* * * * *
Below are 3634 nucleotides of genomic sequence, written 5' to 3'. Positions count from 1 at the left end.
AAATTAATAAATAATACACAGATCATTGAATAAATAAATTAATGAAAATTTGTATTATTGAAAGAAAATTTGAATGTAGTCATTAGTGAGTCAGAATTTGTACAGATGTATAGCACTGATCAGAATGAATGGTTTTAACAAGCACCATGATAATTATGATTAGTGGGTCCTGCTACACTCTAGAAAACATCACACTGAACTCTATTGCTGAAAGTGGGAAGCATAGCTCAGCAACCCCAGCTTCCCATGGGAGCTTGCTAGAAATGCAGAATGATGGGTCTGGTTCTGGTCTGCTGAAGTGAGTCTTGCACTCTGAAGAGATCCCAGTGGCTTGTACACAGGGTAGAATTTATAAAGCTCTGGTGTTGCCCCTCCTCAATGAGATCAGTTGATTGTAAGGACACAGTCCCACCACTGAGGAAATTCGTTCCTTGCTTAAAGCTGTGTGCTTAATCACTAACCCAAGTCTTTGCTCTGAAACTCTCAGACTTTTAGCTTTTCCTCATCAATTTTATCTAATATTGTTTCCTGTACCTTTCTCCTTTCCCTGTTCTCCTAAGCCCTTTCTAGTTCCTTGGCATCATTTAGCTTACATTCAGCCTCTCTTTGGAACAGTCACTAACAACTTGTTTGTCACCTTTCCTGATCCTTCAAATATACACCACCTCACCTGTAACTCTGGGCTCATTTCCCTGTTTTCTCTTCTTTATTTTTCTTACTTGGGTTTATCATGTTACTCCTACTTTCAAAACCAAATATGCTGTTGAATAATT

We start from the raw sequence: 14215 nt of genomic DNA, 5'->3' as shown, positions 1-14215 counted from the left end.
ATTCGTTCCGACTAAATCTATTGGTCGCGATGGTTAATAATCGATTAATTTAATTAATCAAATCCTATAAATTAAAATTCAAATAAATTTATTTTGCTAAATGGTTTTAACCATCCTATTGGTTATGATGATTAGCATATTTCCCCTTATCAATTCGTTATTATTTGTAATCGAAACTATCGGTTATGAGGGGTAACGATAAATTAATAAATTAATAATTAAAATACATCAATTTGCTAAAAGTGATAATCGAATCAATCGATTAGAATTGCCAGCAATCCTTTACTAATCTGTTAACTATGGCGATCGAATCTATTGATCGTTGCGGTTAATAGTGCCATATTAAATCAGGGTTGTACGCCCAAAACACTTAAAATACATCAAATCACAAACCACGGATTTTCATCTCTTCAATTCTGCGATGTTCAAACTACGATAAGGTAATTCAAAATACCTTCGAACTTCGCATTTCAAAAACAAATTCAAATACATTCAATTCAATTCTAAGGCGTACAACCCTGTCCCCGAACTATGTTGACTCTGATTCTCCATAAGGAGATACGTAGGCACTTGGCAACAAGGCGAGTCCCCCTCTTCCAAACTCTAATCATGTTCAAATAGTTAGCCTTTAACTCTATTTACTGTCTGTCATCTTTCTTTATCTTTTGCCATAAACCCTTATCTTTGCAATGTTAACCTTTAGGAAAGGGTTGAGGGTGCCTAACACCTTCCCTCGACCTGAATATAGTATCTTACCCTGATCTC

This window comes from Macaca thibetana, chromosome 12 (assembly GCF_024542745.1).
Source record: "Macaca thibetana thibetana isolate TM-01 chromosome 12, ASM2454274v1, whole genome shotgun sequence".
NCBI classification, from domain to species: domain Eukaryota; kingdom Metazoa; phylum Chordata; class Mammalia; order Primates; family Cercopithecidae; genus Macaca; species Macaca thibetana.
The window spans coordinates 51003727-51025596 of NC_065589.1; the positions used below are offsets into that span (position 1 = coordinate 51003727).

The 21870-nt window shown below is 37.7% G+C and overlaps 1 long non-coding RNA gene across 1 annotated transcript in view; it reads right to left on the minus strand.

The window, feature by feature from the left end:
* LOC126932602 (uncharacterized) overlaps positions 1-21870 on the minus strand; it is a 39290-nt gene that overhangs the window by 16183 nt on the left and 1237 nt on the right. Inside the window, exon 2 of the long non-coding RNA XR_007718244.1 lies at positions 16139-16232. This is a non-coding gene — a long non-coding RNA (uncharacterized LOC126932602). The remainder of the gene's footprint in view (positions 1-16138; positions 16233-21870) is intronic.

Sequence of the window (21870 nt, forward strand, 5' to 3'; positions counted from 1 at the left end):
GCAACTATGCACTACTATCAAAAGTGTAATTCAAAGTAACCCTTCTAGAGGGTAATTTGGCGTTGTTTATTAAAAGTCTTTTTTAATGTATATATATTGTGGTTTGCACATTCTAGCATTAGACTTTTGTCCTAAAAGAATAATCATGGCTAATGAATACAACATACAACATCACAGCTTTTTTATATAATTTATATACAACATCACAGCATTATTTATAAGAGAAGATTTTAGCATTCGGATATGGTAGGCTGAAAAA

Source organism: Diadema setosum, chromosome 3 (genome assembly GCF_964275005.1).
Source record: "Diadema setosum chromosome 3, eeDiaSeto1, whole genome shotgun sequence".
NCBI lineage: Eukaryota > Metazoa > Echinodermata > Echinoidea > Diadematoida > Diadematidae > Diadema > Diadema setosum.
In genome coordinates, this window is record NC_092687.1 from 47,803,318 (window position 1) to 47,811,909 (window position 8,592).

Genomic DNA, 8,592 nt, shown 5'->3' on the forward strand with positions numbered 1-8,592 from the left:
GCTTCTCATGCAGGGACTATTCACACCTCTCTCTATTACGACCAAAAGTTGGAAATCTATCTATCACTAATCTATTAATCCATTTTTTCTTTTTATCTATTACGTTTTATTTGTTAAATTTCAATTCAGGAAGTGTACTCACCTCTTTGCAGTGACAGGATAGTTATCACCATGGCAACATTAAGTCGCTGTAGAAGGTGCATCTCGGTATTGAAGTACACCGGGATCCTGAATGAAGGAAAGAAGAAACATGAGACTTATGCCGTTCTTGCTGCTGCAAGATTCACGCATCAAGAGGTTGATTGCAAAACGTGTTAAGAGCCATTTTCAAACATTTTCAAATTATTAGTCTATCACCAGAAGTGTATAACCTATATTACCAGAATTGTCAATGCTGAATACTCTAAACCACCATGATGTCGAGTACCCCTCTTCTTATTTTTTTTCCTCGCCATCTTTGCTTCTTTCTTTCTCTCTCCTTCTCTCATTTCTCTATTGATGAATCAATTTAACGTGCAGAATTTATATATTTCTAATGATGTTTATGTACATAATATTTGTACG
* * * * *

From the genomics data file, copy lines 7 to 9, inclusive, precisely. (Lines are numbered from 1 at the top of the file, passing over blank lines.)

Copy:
NCBI classification, from domain to species: domain Eukaryota; kingdom Metazoa; phylum Chordata; class Mammalia; order Primates; family Cercopithecidae; genus Macaca; species Macaca thibetana.
The window spans coordinates 51003727-51025596 of NC_065589.1; the positions used below are offsets into that span (position 1 = coordinate 51003727).

The 21870-nt window shown below is 37.7% G+C and overlaps 1 long non-coding RNA gene across 1 annotated transcript in view; it reads right to left on the minus strand.